Martin Castro, the father of seven, adds that one month of picking fruit in Washington will support his family in Sinaloa for three months, if things go well. He and the other men have been picking Red Delicious apples off and on for the past four weeks, and each has made $60-$70 a day, money Castro feels good about. There is housing, he says, in Othello and Mattawa, but there is no point in renting living quarters when the work could run out at any time, prompting the pickers to move. along. Besides, he adds, the river camp is safe and quiet and doesn't cost anything. It is warm enough to sleep out of doors, and the Columbia is good for bathing. There are no cholos abroad in the land, no thugs, robbers, or thieves. The men from Sinaloa can leave their things on the ground here while they work at orchards miles away, and no one takes anything.

A pan of eggshells sits in the dust, old leaves blown up against it. A stack of firewood, a crate of farm eggs, a box of salt, a jar of dish soap, a kettle, some newspaper, a lighter, a lockback knife, a half-empty bottle of corn oil. Scraps of cardboard have been thrown over the tents; three towels are hung up to dry. Aluminum soda cans litter the ground near the fire pit these men have scratched out, and an old Eureka vacuum cleaner stands in the middle of their clearing. When I ask about it they laugh at the question: the vacuum cleaner, Saulceda explains, was here when they first came to live by the river, and they have seen no reason to remove it.

An old hubcap, its center ripped out, is nailed to the bark of a cottonwood about ten feet from the ground. This, says Valenzuela, is for basketball. In their free time they play basketball, though, he adds, the ball they like to use "isn't here right now."

They all admit to missing home; they will go back soon, in November. Twice a week they call Sinaloa, using the phone booths at grocery stores. They send money via Western Union. Finally, I ask about hardship, but none of them concurs with that description. "This is an adventure," Valenzuela repeats. "And we are making very good money."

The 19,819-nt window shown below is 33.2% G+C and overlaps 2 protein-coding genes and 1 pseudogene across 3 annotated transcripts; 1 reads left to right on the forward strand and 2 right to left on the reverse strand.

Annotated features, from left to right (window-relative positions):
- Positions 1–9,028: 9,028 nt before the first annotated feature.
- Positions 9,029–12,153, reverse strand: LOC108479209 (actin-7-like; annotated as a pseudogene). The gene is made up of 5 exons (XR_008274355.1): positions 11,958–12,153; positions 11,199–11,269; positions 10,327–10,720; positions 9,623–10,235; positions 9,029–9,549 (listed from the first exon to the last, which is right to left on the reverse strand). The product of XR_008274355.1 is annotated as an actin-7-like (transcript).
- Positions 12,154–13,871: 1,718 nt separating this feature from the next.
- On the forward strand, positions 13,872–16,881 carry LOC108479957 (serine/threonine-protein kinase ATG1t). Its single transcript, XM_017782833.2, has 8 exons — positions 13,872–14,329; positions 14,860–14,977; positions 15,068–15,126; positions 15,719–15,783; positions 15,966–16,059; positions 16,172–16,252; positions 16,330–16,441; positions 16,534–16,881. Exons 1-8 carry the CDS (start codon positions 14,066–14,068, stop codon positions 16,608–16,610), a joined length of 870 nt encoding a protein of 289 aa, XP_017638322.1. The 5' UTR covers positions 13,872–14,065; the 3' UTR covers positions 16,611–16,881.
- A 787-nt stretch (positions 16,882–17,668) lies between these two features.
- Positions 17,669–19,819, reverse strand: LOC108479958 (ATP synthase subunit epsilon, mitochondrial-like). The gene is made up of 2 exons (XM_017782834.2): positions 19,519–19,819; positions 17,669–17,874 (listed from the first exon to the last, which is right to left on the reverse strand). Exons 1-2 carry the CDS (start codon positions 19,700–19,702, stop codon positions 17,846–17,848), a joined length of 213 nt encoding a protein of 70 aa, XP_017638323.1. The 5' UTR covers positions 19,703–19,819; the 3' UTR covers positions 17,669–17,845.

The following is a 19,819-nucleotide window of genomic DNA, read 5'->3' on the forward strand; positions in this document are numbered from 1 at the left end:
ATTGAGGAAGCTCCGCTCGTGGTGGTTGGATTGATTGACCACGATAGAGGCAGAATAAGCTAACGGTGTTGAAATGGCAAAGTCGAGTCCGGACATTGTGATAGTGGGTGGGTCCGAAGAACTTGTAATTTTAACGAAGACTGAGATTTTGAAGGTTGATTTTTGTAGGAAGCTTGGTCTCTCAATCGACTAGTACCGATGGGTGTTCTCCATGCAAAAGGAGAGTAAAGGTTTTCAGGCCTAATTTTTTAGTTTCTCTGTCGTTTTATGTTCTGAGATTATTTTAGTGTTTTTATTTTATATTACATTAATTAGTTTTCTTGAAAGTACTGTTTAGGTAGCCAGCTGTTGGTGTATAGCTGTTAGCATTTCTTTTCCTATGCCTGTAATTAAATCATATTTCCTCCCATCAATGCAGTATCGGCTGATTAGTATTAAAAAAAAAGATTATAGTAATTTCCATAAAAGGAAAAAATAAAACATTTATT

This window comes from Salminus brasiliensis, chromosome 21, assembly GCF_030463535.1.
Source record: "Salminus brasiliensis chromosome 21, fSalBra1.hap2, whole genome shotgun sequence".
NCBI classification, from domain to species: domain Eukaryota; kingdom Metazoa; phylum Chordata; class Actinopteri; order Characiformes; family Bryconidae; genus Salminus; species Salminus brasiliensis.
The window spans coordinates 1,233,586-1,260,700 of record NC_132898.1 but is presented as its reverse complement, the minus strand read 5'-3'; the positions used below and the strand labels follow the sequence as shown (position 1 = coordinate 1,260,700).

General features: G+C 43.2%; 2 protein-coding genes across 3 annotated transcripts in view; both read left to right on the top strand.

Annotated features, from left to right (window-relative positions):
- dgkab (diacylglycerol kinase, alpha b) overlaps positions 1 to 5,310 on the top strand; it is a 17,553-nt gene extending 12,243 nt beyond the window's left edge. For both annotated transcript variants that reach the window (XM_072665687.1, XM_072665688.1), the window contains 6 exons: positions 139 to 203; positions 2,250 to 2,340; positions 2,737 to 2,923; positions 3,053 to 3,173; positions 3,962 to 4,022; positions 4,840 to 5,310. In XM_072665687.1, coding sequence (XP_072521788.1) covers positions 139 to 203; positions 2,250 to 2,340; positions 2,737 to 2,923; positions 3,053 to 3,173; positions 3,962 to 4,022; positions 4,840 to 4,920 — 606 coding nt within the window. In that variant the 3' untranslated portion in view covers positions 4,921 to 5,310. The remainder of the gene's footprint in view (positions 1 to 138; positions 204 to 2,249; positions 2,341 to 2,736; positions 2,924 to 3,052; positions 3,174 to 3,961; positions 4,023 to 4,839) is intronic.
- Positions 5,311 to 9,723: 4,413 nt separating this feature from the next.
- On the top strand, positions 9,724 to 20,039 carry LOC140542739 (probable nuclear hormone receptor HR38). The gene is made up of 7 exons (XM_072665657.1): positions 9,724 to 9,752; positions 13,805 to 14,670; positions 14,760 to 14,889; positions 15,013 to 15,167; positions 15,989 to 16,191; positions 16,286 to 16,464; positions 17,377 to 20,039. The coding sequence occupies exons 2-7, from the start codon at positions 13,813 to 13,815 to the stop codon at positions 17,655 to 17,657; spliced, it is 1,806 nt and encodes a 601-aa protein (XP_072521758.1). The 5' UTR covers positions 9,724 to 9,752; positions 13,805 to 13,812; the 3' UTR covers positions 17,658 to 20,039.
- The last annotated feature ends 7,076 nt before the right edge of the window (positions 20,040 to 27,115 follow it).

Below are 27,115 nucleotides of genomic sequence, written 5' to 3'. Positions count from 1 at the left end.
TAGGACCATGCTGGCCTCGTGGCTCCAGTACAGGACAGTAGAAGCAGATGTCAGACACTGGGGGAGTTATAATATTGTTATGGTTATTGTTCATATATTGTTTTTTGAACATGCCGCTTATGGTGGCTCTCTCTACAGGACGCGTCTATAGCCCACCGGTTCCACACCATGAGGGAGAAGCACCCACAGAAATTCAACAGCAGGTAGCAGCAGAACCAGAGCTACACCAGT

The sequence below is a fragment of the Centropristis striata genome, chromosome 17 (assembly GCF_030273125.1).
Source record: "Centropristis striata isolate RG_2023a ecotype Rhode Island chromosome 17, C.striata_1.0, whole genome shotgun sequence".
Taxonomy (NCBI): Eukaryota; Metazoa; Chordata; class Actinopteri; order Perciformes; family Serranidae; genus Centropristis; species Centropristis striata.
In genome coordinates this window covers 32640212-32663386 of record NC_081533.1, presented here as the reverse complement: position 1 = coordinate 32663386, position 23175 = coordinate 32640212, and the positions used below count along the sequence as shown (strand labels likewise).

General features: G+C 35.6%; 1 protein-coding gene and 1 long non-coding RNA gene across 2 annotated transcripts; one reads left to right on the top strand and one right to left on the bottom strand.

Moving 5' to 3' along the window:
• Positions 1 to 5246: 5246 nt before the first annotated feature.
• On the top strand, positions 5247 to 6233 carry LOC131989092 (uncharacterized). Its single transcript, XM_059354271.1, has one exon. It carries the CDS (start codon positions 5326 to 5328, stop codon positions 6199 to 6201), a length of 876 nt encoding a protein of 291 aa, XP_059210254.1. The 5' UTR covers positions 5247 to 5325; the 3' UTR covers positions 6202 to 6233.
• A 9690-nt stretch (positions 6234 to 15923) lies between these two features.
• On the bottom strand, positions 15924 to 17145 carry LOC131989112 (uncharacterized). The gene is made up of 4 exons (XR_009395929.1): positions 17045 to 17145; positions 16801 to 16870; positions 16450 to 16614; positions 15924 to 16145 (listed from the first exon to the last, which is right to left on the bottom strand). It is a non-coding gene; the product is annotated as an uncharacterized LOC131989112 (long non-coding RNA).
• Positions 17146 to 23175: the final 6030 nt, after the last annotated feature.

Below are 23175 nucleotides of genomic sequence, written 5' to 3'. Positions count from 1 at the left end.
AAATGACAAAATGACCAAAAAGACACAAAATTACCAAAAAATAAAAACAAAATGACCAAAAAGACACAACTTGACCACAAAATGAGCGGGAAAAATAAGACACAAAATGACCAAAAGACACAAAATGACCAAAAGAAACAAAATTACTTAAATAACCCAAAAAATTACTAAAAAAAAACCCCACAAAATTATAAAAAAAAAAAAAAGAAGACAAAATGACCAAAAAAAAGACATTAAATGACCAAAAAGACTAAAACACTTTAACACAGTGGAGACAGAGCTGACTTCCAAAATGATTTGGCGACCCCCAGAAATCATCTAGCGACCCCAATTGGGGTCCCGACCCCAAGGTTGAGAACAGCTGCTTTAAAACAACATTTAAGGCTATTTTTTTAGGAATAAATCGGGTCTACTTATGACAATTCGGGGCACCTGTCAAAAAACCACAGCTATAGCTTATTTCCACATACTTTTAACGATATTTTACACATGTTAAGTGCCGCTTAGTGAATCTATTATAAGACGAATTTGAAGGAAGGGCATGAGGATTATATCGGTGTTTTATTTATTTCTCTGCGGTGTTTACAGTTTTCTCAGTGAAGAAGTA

Hours later, just before dusk, I see them again on the Beverly Burke road, passing my car at high speed, the vintage Cadillac bouncing on its shock absorbers, heading north toward George in the last light, Martin Castro laying on the horn, Balentine Lugo waving madly, Fausto Lopez Valenzuela turned toward me in the rear window, smiling and giving me the thumbs-up sign that means, if I understand it correctly, that everything is all right.

In the morning I drive into the Yakima Valley, whose major employers include Tree Top Inc., Stadelman Fruit, Snokist Growers, and Del Monte Foods. At Pasco, I cross the Columbia and then the Snake before turning north on the Ice Harbor Dam road toward the Broetje Orchards. With 4,000 contiguous acres, Broetje is one of the state's largest growers and among the small minority that provides worker housing. Its owners, Ralph and Cheryl Broetje, have spent $5.5 million to build eighty homes; twenty-eight apartments; a school, gym, and day-care center; a laundromat, gas station, and convenience store; a chapel and a post office.

The orchards here are of such magnitude they seem, from a distance, a shuddering mirage, an hallucination of the desert. They cover the land in an immaculate sweep, breaking over sage-strewn buttes, falling toward the Snake River. A wanderer is easily lost in their midst, down between rows of Braeburns or Fujis that have no end and lead nowhere, except to other fruit. These orchards are like an invitation, a seduction by 4,000 acres of trees, by apples hanging profusely from limbs, by warm wind stirring leaves. Broetje's pickers, 1,000 of them, fill as many as 6,000 bins a day, but still these orchards look heavily laden, boundlessly vigorous and fertile.

The Broetje Orchards' housing complex, known as Vista Hermosa, has the clean, tidy, stuccoed look of a suburban development in Phoenix or Albuquerque, the homes with green lawns and red-tiled roofs, flower gardens and barbecues. A three-bedroom house with a single-car garage leases for $350 a month; a four-bedroom house, for $400. Garbage is picked up every Thursday, and the tuition at the elementary school, which includes breakfast, lunch, and snacks, is $25 a month. There is licensed day care at $7 a day per child, a soccer field and soccer league, movies on Friday nights in winter, concerts, and community potlucks. Many residents tend small plots of corn, squash, or tomatoes. At the edge of their lawns, the sagebrush begins. The line between irrigated lawn and dry sage stands starkly against the hills.